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Land Use

Lead by:
Neil Paskewitz, Associate Vice-President (Facilities Management), and PACS member



Current Mission Statement:
**As a new Area of Focus of the Sustainability Action Plan, a Mission Statement will be developed**

Background:

The campus occupies 286,000 square meters of building area, spread over 2 campuses with a total area of 290 acres.

Facilities Management updates the Campus Master Plan on a 5 – 7 year cycle, with the last one being completed in 2016.  The Campus Master Plan guides the development of the University’s built environment in support of the University’s Strategic Plan.

Strategy 6 of the Campus Master Plan is Sustainable Development, and states: The University intends to provide community leadership in responsible and effective environmental action through sustainable developments that are land, energy, and waste efficient.

As an educational servant and intellectual leader in Regina, Saskatchewan and beyond, the University should, through example, point the way to “a form of development that meets the needs of the present without compromising the ability of future generations to meet their own needs” (1984 Brundtland Commission definition of Sustainable Development). By establishing and implementing explicit  development strategies, and by arousing the awareness of its members to environmental concerns, the University of Regina will join with other major institutions and corporations in providing leadership in responsible, effective, and sustainable environmental action.

Six goals for sustainable development for this improvement are:

  • Protect ecosystems and support restoration of natural systems;
  • Promote development of livable communities;
  • Use resources efficiently, including energy, water, land, and materials;
  • Create healthy indoor environments;
  • Move toward eliminating waste and pollution for the life cycle of the project;
  • Consider alternatives to fossil fuels.


These sustainable development goals are reinforced throughout the Campus Plan.

In 2016, the University created the first Campus Landscape Plan.  From a pure economic/technical perspective, establishing a sustainable approach to landscape design and management is increasingly becoming a mandatory requirement. On the Canadian prairies, it is now certain that climate change and global warming will bring more extreme weather events and more severe and prolonged drought conditions. Consequently, heavy reliance upon intensive maintenance and artificial irrigation will likely become unsupportable in the near future.

In terms of landscape stewardship, sustainability also refers to a broad range of economic, social, aesthetic and environmental attributes. While it does refer to the economical management of landscapes over time, sustainability also refers to the ability of landscapes to support necessary functions, to facilitate a broad range of recreational and social activities, to evoke feelings of identity and recognition among users, to shelter and nourish, and to provide simple delight and enjoyment.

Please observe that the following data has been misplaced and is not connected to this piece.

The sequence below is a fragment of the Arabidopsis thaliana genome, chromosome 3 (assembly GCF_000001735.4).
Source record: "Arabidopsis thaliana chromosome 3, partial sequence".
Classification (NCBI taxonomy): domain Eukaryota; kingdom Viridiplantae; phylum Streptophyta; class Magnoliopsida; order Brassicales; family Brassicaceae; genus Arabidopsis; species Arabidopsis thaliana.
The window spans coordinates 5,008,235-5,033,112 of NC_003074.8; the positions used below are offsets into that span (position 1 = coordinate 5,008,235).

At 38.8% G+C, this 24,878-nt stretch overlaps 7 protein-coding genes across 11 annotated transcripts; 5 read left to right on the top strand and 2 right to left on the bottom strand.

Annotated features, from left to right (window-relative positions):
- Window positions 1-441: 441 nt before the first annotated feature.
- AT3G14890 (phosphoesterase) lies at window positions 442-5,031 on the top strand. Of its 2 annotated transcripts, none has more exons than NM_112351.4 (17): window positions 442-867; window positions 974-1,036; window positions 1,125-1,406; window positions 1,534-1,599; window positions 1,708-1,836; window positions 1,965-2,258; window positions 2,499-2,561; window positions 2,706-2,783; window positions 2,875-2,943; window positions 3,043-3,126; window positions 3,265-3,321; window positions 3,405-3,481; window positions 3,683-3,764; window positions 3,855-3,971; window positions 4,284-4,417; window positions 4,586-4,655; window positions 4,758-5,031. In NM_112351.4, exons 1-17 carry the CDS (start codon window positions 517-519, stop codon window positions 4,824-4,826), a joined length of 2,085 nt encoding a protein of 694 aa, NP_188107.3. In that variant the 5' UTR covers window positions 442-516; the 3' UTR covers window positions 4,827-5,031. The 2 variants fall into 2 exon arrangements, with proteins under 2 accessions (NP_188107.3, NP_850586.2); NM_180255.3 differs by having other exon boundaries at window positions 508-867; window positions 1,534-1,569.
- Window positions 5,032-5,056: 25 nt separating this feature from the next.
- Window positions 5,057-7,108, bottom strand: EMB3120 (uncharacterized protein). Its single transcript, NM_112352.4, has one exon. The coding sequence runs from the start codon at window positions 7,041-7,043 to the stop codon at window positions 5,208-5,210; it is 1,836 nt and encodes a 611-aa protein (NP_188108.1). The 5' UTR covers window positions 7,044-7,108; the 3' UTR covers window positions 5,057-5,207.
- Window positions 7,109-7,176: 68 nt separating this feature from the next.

The Landscape Plan embraces this more expansive view of sustainability. In order to produce real savings and provide enhanced social and aesthetic benefits, the Plan seeks to employ vernacular patterns and natural systems that originate in and are compatible with the prevailing prairie conditions.

Water conservation is central to developing sustainable landscapes. Through effective storm water management, snow management and plant selection, dependence upon irrigation to support high maintenance landscapes can be reduced.

Campus landscapes should be sustainable over the long term. They should also reflect a multi-dimensional aesthetic sense in which order and discipline are melded with a respect and appreciation for natural systems.

Design objectives include:

  • Develop a range of landscape types that respond to specific site conditions and user requirements, and that serve to support enduring campus structures.
  • Select plants that require less irrigation while meeting campus objectives for diverse, attractive and useful landscapes.
  • Define levels of maintenance intensity that are matched to landscapes according to their role, location and purpose.
  • Capture storm water and snow melt, and direct it towards planted areas.


Theme Group Candidates:

We are calling for a mix of students, staff, faculty and industry experts, and strive to honour the principles of EDI and reconciliation.
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Meetings 


Session 1:   Duration: 2 hours.  Suggested Date:  May 25, 2:00 pm

Each Theme Group will gather to:

  1. Develop the Mission Statement
  2. Discuss how this theme is connected to the UR Strategic Plan
  3. Review which of the 17 UN Sustainable Development Goals (and/or specific SDG Targets/Indicators) does this theme support? (Note: there may be several)
  4. Confirm that the proposed membership and stakeholder engagement plan represents students, staff, faculty and principles of EDI and reconciliation.
  5. Review tool for Session 2 – Brainstorming Session


Session 2:   Duration:  2 hours.  Suggested Date:  May 27, 9:00 am

The Thematic Working Group will gather to;

  1. Describe the sustainability issues/problems related to Land Use at U of R.
  2. Describe how we can build on past success and Master Plans to advance sustainability and decrease environmental impact.
  3. Recommend action.

The Theme group will brainstorm the above items and produce a prioritized list of actions.